Facebook reminded me of something I posted three years ago today.  And I wanted to share it with you along with an update.  It was a dramatic event in the life of several people:  a car accident that almost killed our almost-granddaughter’s brother. This is the part where I could tell you that everything is fine now but that would be deceptive.  It’s been a long three years.  I think everyone including his parents have lost count of how many surgeries Dylan has had.  He is still waiting for his head to heal enough to get a plate implanted to replace enough skull to protect his brain. 

It’s been a hard three years.

Here’s my original post.  It was one of those that came so easily I know the Holy Spirit wrote it for me so I figure it might be worth sharing with you again.

===========

Things have been heavy at our house the last couple of days.  Our weekend started with great promise. Emily came with the girls for no particular reason.  It wasn’t a holiday, there were no “food standards” so I didn’t cook myself into a nervous breakdown. We had tacos and nachos and ice cream.  Everybody kind of came and went as they pleased. It was a relaxing time.

Sarah has her learner's permit and Emily is letting her drive. We went to the movies and Sarah drove home in the dark and did fine.  Essie is on schedule to get braces on her teeth so the popcorn at the movies was especially savored.  It was like “goodbye” popcorn.  And I just now remembered that she doesn't go by Essie any more.  She is Elisabeth now.  At least, at school.  In public.  Someday only our family will call her Essie. 

We’re getting to the part where they grow up. And I’m not sure how I feel about that, as if my opinion could stop time if I wanted to.

Saturday morning  just when the cinnamon rolls for a late breakfast came out of the oven Sarah came running into the house straight for her mom in the back room.  Things were quiet for a time while I wondered what the rush was.  When they emerged Sarah was crying and could only show me the message on her phone that her best friend’s brother had been in a car wreck.  A bad one.  A life-threatening, head injury, brain damage, scary one. Later, when the facts came in, it sounded like a classic beginner's mistake when the inexperienced driver hits the side of the road then over-corrects and over-corrects that and ends up rolling the car. Emily and the girls packed up and left for home to get in a position where they could help Savannah however she needed them to.

Damn this learning to drive process.  Damn youth.  Damn learning the hard way.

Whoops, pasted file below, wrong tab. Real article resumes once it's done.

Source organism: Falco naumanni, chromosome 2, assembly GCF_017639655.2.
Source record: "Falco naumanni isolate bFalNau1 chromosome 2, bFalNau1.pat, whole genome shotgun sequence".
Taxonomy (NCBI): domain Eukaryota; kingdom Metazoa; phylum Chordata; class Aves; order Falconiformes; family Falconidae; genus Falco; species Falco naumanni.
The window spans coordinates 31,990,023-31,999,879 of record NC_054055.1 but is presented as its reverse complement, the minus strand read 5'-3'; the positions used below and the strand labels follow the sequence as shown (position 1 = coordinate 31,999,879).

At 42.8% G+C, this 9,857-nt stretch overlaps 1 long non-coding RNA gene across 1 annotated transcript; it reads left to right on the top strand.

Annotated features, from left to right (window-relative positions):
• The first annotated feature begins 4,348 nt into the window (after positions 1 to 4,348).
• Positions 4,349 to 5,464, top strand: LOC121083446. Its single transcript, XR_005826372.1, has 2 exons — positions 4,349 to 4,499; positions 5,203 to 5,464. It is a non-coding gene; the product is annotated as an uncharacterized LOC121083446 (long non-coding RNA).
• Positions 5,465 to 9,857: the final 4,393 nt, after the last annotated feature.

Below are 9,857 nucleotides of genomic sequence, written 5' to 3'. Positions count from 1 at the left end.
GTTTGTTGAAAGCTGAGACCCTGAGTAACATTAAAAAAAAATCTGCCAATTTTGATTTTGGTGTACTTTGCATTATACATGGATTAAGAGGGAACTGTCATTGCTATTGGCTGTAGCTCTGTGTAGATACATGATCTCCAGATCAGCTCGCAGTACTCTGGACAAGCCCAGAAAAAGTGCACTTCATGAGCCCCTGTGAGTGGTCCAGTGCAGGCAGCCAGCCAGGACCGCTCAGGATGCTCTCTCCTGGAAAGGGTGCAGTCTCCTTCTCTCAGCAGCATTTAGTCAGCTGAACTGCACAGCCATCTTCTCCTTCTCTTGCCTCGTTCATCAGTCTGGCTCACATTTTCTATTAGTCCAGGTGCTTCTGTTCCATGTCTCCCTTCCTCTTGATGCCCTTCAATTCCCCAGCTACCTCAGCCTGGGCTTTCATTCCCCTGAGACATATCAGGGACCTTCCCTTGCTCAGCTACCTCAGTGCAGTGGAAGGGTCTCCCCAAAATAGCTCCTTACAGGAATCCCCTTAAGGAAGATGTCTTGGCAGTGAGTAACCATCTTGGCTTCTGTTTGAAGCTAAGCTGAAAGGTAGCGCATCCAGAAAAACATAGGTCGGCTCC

Savannah’s family is very involved in scouts and church.  The First Christian Church, two blocks away from the Garland town square, held a prayer vigil there.  Hundreds of people came to support them.  My daughter held her own daughter while the town sang “Amazing Grace.” Emily told me she could feel Sarah shaking in her arms.  
                                                                                                                                          
Growing up isn’t easy.  We want to keep our kids in a bubble and protect them from pain.  But I don’t know a single person who has managed to pull this off.  Instead, I know people who claim that if you learn from mistakes then they should be the smartest person on earth..

Expensive weddings didn't prevent both of our daughters from divorce. The best therapy in town didn’t keep me from being an alcoholic.  Yes, I’ve gotten used to the fact that I can’t drink and it has become but a minor footnote in my life. Do I wish it was different?  Of course. But it is what it is.

Sometimes things are just hard. And you can't buy a guarantee.

If you have a kid who is learning to drive you can spend hours and hours teaching them but the learning process is a process with no guarantees.  Learning is hard.  And on top of that, you can’t control the other drivers who share a freeway with them.

Beaven and I know the secret to driving on ice and snow.  When you hit an icy patch and lose control, our technique is to just let go of the wheel for a little bit until the wheels have a bite on the road surface again. You, in effect, let go of any control you think you have.  It’s no guarantee that you can prevent an accident this way but it’s the best recommendation from all the experts. It’s always worked for me.

Some times to re-gain control of our lives we have to let go for a while before we can hold the steering wheel again.  That’s what the prayer vigil for Dylan Godwin was all about.  It’s our best weapon.  It’s our only hope.